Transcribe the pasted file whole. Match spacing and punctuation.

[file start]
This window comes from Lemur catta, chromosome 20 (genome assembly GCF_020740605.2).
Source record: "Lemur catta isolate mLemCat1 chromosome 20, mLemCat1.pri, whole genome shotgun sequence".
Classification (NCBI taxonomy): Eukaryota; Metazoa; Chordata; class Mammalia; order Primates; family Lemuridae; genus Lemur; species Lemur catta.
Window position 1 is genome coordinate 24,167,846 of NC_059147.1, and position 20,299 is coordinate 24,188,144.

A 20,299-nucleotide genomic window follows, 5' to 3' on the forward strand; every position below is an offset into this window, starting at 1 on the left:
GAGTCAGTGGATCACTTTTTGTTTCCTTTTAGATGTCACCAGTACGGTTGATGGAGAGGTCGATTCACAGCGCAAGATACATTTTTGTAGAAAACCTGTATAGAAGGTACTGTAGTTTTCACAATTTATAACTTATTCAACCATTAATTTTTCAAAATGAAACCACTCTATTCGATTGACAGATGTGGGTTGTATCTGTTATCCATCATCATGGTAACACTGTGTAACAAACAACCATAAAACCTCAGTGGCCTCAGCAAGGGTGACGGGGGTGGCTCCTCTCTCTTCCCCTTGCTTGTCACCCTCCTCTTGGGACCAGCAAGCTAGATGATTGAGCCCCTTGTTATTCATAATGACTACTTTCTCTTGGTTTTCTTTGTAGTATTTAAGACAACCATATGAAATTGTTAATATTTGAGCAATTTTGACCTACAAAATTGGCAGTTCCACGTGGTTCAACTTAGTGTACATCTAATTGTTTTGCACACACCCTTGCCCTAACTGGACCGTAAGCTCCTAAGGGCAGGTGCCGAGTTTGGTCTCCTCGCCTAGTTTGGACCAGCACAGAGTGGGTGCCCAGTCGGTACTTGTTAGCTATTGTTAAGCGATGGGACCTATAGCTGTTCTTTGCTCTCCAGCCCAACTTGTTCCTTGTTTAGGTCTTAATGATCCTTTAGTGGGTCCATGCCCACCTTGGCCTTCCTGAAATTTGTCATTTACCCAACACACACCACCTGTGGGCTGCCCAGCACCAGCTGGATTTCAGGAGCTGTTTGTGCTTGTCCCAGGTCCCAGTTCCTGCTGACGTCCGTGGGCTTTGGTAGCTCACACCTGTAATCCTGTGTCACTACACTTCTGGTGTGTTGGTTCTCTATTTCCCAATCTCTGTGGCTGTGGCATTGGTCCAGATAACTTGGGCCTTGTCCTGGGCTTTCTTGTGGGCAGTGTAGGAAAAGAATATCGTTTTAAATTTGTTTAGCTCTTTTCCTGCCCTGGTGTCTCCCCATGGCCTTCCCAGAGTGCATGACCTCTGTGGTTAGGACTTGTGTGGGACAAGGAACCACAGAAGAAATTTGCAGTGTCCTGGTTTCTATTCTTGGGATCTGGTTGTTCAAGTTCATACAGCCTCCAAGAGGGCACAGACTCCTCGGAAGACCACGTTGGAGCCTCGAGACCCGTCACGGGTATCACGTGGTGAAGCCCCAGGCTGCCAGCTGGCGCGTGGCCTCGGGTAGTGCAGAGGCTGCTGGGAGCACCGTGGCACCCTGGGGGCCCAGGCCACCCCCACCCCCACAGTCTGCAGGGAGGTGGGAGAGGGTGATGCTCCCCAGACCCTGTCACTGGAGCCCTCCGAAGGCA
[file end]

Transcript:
This window comes from Lemur catta, chromosome 20 (genome assembly GCF_020740605.2).
Source record: "Lemur catta isolate mLemCat1 chromosome 20, mLemCat1.pri, whole genome shotgun sequence".
Classification (NCBI taxonomy): Eukaryota; Metazoa; Chordata; class Mammalia; order Primates; family Lemuridae; genus Lemur; species Lemur catta.
Window position 1 is genome coordinate 24,167,846 of NC_059147.1, and position 20,299 is coordinate 24,188,144.

A 20,299-nucleotide genomic window follows, 5' to 3' on the forward strand; every position below is an offset into this window, starting at 1 on the left:
GAGTCAGTGGATCACTTTTTGTTTCCTTTTAGATGTCACCAGTACGGTTGATGGAGAGGTCGATTCACAGCGCAAGATACATTTTTGTAGAAAACCTGTATAGAAGGTACTGTAGTTTTCACAATTTATAACTTATTCAACCATTAATTTTTCAAAATGAAACCACTCTATTCGATTGACAGATGTGGGTTGTATCTGTTATCCATCATCATGGTAACACTGTGTAACAAACAACCATAAAACCTCAGTGGCCTCAGCAAGGGTGACGGGGGTGGCTCCTCTCTCTTCCCCTTGCTTGTCACCCTCCTCTTGGGACCAGCAAGCTAGATGATTGAGCCCCTTGTTATTCATAATGACTACTTTCTCTTGGTTTTCTTTGTAGTATTTAAGACAACCATATGAAATTGTTAATATTTGAGCAATTTTGACCTACAAAATTGGCAGTTCCACGTGGTTCAACTTAGTGTACATCTAATTGTTTTGCACACACCCTTGCCCTAACTGGACCGTAAGCTCCTAAGGGCAGGTGCCGAGTTTGGTCTCCTCGCCTAGTTTGGACCAGCACAGAGTGGGTGCCCAGTCGGTACTTGTTAGCTATTGTTAAGCGATGGGACCTATAGCTGTTCTTTGCTCTCCAGCCCAACTTGTTCCTTGTTTAGGTCTTAATGATCCTTTAGTGGGTCCATGCCCACCTTGGCCTTCCTGAAATTTGTCATTTACCCAACACACACCACCTGTGGGCTGCCCAGCACCAGCTGGATTTCAGGAGCTGTTTGTGCTTGTCCCAGGTCCCAGTTCCTGCTGACGTCCGTGGGCTTTGGTAGCTCACACCTGTAATCCTGTGTCACTACACTTCTGGTGTGTTGGTTCTCTATTTCCCAATCTCTGTGGCTGTGGCATTGGTCCAGATAACTTGGGCCTTGTCCTGGGCTTTCTTGTGGGCAGTGTAGGAAAAGAATATCGTTTTAAATTTGTTTAGCTCTTTTCCTGCCCTGGTGTCTCCCCATGGCCTTCCCAGAGTGCATGACCTCTGTGGTTAGGACTTGTGTGGGACAAGGAACCACAGAAGAAATTTGCAGTGTCCTGGTTTCTATTCTTGGGATCTGGTTGTTCAAGTTCATACAGCCTCCAAGAGGGCACAGACTCCTCGGAAGACCACGTTGGAGCCTCGAGACCCGTCACGGGTATCACGTGGTGAAGCCCCAGGCTGCCAGCTGGCGCGTGGCCTCGGGTAGTGCAGAGGCTGCTGGGAGCACCGTGGCACCCTGGGGGCCCAGGCCACCCCCACCCCCACAGTCTGCAGGGAGGTGGGAGAGGGTGATGCTCCCCAGACCCTGTCACTGGAGCCCTCCGAAGGCA